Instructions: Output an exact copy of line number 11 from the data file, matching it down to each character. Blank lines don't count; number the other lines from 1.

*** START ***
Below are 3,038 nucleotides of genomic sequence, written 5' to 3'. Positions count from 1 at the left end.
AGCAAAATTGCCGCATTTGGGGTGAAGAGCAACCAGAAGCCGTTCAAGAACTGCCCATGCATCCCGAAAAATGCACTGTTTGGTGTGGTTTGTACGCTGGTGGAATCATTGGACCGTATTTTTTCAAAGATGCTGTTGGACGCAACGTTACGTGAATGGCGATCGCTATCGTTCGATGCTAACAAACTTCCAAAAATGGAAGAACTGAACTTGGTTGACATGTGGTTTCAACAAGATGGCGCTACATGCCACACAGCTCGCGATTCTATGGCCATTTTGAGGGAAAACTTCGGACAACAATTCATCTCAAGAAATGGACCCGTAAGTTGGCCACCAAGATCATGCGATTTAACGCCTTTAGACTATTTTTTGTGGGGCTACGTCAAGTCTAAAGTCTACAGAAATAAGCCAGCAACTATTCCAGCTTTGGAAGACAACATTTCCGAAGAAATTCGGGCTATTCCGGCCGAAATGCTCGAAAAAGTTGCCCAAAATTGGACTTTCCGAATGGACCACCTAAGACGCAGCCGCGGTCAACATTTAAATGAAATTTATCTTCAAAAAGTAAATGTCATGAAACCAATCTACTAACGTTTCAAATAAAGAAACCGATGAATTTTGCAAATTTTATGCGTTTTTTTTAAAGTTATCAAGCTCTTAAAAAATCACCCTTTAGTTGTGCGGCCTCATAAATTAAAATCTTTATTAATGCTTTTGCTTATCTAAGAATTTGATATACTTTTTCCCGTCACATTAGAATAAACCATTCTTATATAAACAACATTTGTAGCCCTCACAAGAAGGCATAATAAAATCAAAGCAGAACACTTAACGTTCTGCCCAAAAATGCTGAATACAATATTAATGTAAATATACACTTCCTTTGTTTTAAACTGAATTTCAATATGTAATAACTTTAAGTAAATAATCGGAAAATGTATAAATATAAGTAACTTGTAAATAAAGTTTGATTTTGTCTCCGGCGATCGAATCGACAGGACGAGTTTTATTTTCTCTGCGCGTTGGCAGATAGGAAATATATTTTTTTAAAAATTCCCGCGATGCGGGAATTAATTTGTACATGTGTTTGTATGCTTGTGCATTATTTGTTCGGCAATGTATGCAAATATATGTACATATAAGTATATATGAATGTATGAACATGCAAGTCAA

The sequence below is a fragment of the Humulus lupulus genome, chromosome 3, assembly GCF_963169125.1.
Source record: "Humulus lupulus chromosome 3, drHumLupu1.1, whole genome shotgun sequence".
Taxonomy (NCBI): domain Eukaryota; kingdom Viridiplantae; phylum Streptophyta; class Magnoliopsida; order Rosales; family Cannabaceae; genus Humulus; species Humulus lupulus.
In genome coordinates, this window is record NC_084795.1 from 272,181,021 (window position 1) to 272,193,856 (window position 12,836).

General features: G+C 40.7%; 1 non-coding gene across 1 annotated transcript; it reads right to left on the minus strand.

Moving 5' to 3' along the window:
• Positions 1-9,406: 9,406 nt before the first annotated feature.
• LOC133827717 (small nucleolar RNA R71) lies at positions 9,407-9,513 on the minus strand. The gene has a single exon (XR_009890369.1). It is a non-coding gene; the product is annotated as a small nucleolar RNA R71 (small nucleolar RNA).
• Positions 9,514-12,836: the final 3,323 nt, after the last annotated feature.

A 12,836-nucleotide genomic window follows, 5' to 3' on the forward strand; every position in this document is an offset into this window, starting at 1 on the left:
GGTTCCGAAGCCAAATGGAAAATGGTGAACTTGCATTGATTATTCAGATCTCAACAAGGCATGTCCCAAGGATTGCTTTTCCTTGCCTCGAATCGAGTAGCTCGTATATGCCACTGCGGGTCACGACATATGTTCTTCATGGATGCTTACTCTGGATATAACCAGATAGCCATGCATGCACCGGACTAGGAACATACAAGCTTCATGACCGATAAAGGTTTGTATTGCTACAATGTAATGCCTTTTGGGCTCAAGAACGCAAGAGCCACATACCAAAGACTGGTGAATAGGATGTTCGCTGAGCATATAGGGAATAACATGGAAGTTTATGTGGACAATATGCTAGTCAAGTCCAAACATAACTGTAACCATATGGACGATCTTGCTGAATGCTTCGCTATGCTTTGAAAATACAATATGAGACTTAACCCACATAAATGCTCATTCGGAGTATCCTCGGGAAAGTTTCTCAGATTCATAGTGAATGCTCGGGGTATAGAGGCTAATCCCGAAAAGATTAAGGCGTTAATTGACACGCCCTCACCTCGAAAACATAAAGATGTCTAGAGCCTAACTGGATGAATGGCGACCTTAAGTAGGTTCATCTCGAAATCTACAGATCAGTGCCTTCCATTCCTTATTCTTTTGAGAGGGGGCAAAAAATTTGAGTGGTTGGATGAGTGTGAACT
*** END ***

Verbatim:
• Positions 9,514-12,836: the final 3,323 nt, after the last annotated feature.